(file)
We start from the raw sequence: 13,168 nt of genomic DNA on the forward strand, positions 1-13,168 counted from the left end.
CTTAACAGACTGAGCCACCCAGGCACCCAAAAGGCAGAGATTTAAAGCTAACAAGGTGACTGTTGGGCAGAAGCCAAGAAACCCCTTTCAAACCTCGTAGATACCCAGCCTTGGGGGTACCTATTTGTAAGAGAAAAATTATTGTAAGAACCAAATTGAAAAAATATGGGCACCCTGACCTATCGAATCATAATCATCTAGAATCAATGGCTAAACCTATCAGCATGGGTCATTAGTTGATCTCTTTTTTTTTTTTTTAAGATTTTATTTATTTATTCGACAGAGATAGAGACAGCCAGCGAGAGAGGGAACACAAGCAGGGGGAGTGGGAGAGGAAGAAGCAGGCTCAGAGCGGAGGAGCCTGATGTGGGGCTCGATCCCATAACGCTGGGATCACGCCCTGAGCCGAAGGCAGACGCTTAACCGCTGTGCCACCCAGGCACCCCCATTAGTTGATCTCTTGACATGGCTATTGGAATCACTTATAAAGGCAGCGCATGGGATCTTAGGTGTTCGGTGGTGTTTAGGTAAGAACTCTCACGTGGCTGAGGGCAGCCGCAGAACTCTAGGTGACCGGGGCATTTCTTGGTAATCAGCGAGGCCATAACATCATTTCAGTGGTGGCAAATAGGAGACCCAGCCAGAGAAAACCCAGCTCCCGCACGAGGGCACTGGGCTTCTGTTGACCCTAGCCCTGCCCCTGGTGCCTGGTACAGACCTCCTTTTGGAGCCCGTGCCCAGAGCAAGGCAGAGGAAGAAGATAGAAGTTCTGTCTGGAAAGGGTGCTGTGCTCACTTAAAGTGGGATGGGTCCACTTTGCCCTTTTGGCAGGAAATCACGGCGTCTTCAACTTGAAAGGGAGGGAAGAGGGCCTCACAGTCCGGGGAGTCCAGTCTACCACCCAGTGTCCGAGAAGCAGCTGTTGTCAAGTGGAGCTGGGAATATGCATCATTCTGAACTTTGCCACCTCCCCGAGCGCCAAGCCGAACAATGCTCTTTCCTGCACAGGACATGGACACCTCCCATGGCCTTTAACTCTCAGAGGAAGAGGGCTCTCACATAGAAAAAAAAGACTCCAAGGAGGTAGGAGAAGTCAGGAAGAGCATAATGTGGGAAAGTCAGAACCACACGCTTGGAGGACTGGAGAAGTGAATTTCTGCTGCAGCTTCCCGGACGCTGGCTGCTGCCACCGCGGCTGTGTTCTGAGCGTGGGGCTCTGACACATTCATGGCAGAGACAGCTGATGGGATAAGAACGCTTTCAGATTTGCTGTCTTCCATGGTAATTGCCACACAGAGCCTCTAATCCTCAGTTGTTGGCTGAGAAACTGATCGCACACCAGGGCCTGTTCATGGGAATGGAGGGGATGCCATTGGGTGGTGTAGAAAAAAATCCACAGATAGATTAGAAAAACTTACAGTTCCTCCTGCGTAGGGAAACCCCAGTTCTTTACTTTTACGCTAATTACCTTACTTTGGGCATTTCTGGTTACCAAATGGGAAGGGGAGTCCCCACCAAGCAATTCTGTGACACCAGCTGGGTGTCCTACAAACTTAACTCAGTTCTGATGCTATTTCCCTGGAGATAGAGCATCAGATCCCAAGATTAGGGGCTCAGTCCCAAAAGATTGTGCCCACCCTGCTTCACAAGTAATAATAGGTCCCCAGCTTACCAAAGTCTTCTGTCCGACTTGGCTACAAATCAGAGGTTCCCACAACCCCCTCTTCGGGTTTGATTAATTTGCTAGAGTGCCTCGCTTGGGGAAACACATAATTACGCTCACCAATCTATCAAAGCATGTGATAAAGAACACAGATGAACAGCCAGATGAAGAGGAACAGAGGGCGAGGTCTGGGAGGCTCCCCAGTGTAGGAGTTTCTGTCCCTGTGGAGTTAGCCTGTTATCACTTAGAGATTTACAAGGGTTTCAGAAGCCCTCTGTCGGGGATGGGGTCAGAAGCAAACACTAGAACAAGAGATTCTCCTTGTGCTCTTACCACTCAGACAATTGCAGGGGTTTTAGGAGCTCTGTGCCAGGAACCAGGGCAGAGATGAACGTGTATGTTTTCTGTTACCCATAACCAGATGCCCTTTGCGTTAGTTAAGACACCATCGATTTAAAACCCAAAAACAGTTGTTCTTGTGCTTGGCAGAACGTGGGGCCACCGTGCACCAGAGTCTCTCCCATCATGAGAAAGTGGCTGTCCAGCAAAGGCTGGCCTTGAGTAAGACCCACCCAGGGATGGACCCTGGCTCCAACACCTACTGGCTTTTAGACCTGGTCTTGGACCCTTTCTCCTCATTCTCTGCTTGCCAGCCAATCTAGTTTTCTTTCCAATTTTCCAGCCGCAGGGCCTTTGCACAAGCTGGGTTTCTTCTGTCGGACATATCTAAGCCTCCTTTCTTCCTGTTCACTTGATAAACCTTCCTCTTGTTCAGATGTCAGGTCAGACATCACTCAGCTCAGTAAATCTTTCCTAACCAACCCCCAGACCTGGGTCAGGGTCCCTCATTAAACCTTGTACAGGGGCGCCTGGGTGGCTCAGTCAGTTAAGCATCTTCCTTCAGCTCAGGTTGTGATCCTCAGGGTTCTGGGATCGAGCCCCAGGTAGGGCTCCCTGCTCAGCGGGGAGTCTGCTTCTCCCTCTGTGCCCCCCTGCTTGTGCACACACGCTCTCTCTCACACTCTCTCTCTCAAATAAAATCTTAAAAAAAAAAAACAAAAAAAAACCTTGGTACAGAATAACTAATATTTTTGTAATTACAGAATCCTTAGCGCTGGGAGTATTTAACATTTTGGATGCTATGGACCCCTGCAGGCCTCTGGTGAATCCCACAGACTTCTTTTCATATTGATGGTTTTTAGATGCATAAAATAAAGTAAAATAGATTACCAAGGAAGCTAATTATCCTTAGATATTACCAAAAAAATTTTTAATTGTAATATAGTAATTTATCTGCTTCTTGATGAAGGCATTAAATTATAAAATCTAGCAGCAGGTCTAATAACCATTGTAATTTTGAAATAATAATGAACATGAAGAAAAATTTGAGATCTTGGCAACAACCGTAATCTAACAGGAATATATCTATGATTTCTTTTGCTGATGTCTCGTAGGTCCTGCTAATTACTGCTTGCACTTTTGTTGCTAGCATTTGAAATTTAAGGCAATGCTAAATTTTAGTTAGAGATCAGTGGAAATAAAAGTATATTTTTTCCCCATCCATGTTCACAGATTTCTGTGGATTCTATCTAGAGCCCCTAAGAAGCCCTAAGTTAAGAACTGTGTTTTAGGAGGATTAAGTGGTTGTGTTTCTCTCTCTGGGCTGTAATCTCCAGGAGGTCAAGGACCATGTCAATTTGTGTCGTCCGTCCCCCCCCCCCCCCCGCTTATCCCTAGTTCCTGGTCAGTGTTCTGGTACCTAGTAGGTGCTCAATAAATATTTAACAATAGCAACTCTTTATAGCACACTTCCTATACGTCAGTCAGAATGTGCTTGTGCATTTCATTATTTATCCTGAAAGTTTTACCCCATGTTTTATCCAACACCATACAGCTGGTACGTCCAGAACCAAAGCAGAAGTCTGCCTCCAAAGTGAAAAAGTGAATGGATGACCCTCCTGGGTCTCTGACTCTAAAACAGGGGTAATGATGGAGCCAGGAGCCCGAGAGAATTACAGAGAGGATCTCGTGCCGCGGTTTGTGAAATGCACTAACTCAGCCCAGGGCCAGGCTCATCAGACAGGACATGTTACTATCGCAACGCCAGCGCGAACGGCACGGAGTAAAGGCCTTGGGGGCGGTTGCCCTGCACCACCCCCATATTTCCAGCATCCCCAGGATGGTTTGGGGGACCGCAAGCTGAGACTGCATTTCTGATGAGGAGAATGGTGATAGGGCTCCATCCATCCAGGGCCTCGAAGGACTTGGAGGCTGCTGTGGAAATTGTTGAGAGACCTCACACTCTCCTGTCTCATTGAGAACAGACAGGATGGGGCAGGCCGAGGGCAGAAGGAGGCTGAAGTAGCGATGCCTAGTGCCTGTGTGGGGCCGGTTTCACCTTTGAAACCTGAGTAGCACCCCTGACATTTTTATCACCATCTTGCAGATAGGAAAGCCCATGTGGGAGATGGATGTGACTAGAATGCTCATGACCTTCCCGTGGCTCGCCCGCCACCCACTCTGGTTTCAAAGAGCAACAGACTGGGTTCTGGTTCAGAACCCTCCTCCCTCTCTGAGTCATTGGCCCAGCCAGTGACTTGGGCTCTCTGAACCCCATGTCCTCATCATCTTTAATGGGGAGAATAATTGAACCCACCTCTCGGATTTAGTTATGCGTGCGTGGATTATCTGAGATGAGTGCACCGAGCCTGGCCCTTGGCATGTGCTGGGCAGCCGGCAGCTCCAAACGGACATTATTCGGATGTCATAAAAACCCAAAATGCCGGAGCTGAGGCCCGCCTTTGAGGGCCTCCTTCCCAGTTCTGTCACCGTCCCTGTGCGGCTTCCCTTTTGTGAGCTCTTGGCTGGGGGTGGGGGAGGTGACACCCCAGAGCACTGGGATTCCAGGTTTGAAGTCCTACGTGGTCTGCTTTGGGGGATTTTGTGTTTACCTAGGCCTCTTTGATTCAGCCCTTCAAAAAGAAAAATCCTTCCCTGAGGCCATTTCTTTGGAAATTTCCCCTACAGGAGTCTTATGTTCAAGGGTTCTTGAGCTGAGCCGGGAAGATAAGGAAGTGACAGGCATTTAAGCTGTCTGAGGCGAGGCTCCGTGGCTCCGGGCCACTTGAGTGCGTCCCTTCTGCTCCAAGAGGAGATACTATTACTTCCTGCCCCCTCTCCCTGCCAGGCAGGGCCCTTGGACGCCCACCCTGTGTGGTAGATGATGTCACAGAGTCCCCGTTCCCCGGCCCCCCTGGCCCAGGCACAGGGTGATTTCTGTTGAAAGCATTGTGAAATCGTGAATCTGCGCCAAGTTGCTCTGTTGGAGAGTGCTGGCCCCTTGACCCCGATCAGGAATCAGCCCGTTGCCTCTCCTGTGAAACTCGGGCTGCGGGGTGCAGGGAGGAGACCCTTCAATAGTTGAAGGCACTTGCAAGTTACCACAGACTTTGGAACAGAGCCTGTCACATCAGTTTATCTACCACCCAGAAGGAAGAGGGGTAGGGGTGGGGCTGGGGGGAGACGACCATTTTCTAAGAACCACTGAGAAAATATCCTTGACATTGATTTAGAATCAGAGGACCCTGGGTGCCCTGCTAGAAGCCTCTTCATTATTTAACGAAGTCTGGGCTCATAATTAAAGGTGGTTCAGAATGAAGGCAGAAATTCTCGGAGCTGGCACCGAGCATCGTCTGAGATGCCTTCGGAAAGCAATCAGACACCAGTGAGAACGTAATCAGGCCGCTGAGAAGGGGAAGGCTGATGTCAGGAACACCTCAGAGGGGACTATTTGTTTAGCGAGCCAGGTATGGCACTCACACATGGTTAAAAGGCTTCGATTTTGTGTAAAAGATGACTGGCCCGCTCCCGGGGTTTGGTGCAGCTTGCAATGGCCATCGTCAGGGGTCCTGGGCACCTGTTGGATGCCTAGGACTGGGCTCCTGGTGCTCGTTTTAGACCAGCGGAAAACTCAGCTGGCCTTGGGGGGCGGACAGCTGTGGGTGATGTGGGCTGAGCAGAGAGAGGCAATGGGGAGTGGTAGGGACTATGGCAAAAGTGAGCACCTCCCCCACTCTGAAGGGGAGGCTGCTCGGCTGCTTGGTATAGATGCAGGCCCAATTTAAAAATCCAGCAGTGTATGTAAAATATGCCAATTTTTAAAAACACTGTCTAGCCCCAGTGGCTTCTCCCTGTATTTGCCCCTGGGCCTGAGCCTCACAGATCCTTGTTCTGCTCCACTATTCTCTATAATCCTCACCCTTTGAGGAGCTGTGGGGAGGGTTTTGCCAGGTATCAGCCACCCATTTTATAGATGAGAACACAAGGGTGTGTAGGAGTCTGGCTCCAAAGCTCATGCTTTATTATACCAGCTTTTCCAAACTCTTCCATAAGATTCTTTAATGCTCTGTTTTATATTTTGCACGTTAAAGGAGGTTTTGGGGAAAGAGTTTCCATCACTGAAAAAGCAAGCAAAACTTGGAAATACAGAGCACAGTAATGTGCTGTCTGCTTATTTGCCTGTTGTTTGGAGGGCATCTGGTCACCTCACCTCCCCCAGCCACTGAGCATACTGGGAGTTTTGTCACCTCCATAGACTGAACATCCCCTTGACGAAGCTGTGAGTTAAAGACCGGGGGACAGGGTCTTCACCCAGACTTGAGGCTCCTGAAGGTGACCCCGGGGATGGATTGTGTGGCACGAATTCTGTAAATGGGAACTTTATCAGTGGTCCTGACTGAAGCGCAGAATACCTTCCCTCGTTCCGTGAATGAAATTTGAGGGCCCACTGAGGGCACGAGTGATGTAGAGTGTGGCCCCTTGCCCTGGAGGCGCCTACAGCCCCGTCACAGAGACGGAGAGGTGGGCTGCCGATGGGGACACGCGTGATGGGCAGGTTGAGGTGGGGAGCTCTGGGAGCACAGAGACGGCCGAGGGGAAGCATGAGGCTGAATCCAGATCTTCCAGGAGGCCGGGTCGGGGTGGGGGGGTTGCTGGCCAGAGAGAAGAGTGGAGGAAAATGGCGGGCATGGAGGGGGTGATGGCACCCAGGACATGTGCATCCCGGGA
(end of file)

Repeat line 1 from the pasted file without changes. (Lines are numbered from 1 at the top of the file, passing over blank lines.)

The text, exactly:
We start from the raw sequence: 13,168 nt of genomic DNA on the forward strand, positions 1-13,168 counted from the left end.